Doreen Walther (Mosquito Atlas, Germany). The Mückenatlas project – the project focus on human health and it point to Mosquito borne diseases across Europe. Germany was assumed that no malaria will happen after WW II. there was no attention for a long time, but with invasive species, there was a need to notice them and endemic species. They realised that people want to learn more about mosquito biology and life. Doreen is interested in the life of mosquito and their development. They are doing molecular analysis. Ask people to collect mosquitos, kill them and share them with the scientists. Over 30,000 samples arriving in a year

Louise Francis (Mapping for change, UK). Started with projects about noise issues, but then turned into air quality issues with response from local authority to monitor locally. Worked with over 30 communities, using simple methods that can be used even by children in schools, working together with local authorities, there are cases of changes in buses from transport providers. Success is when there is an active change in the area. Engaging people is challenging to scale up – by making the data opened and shared, we are providing the tools to let communities to the work by themselves. Can be overwhelming demands when communities want to join. There are different approaches – when people live in a certain area and concerned about development project. Purchasing diffusion tubes for community can be €8 for one diffusion tube, and then buy them themselves. The people decide by themselves where they want to work.

Discussion: Need to use different networks, and need to show that the content is valuable, information need to be relevant to people – to get ideas of mosquitoes and collecting information from licence plates was possible in the Netherlands with 600 people but not huge scale. Josep pointed that you need to adapt to the specific situation and it’s not only about autonomy – it’s more like guerilla than an army with regular structure. Martin – there are tensions between top-down and bottom-up. Louise – we set up a separate social enterprise for flexibility and responsiveness, but the issue is autonomous from what – there is sometime lack of trust by the local government, so sometime the link to university is useful to increase trust. There is value in a third-party between local government and communities. Doreen – they deal with insect of medical importance, and media is getting involved, and creating panic is actually useful, but people have question marks in their heads and contact experts, which they offer and give an answer. This also encourage people to participate. Martin – relevance is coming again many time. Scientists don’t decide what is relevant. Arnold – scientists can have an important question to ask people to help, the other way around is also useful – both directions are useful and can work. If the scientist can’t communicate with the public than it won’t work. Josep – working with local authorities does require asking them what is relevant to them to address as that helps in participation.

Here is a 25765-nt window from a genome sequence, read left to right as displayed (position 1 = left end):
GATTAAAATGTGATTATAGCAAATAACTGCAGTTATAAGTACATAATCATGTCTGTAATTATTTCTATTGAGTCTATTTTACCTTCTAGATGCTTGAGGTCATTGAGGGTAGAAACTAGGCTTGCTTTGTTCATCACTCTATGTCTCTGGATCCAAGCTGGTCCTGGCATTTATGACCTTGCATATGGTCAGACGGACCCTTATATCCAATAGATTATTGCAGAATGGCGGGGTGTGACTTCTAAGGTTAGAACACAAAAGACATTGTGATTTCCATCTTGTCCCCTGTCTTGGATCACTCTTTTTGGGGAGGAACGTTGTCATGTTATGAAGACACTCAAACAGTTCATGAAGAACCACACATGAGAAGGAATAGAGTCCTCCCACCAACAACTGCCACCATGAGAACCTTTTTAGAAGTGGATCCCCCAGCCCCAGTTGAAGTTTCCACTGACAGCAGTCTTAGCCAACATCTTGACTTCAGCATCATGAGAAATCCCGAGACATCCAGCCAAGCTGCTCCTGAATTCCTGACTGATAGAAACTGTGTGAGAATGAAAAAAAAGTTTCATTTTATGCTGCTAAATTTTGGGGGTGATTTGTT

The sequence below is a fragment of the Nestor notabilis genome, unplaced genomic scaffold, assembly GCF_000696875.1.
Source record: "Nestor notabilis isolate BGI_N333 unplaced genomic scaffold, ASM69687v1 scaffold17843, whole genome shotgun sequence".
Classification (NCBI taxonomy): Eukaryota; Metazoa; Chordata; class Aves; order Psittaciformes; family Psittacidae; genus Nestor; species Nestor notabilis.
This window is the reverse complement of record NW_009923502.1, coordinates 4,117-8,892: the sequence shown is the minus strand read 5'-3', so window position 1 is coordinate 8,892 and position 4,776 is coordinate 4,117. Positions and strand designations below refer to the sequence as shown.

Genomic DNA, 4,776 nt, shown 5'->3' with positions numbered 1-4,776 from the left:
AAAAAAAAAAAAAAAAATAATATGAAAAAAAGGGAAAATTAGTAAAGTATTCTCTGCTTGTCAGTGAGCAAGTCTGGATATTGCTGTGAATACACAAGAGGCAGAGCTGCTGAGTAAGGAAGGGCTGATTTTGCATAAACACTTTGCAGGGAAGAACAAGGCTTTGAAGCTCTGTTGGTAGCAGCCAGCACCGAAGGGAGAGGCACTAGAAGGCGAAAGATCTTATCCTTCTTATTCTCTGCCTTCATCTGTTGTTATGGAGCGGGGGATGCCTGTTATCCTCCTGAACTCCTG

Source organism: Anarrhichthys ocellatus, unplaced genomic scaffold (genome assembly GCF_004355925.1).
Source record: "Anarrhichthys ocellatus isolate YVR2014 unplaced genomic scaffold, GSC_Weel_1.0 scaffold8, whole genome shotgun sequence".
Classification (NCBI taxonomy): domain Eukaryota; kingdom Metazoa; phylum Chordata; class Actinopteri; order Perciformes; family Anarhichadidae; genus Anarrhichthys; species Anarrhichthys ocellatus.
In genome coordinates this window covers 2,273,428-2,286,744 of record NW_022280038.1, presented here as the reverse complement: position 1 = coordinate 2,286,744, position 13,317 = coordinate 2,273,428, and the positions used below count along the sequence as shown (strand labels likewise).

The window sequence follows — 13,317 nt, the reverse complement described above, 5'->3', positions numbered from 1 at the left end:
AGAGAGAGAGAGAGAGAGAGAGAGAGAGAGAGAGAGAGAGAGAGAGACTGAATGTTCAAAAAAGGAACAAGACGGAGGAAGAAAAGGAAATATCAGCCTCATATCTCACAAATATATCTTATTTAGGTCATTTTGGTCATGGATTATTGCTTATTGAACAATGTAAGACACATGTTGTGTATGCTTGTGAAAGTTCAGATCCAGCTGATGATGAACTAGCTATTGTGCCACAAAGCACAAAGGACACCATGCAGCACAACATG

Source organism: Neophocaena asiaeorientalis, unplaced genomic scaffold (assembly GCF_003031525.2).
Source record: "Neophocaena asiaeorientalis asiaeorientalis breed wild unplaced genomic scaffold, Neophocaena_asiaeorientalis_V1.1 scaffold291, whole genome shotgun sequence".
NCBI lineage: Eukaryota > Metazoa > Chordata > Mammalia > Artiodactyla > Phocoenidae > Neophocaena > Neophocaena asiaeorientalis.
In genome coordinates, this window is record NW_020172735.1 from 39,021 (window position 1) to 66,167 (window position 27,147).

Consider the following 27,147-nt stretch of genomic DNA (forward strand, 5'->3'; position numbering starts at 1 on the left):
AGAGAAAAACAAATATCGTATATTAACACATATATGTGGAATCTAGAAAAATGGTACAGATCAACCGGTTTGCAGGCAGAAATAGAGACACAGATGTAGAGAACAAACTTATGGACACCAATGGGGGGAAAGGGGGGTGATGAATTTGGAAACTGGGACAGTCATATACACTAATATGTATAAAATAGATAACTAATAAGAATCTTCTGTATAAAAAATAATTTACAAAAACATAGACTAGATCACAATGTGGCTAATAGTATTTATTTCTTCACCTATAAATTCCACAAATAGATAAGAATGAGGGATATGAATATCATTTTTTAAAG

Regarding open data policies – Daniel: encouraging projects to move towards this to encourage partner projects. The platform is trying to facilitate engagement but not to force policies. in terms of relevance, it is hard to judge what are the success factors – for example a project about wild life in the city. Louise – in terms of mobile app, our conclusion was to keep very simple approach of using diffusion tubes, so it’s very simple way to record data collection process, and then record the results from the lab – so facilitating simple sensing. Doreen – regarding how many people engage: the use of media TV, radio and newspaper help people to engage, but also internet platform and word of mouth. People have events – BBQ to attract and collect mosquito.

Are there examples of people that turned into professionals scientists but we did work with people that we seen change to move to further education – participants can be empower people in what they want to do. Josep – with the impact in school. Arnold – The population of participation – up to 60% of participants have higher education and therefore are scientists. Most people are already educated.

Audience poll – about 15% work on citizen science full time, 60% part time, and 15% as a hobby – but with overlaps .

Unsuccessful project can be things like for Josep, when urban bee hive remain illegal. For Doreen, the costs and complexity and loss of time can lead to failed projects. Louise  – questions of data and data validity – volunteer work hard to collect data and then ist is questioned and requestioned, and sometime that the research team ask us to collect a lot of data collection, and there are issues of thinking about the motivations of participation.

The lunch break provided time for experimentation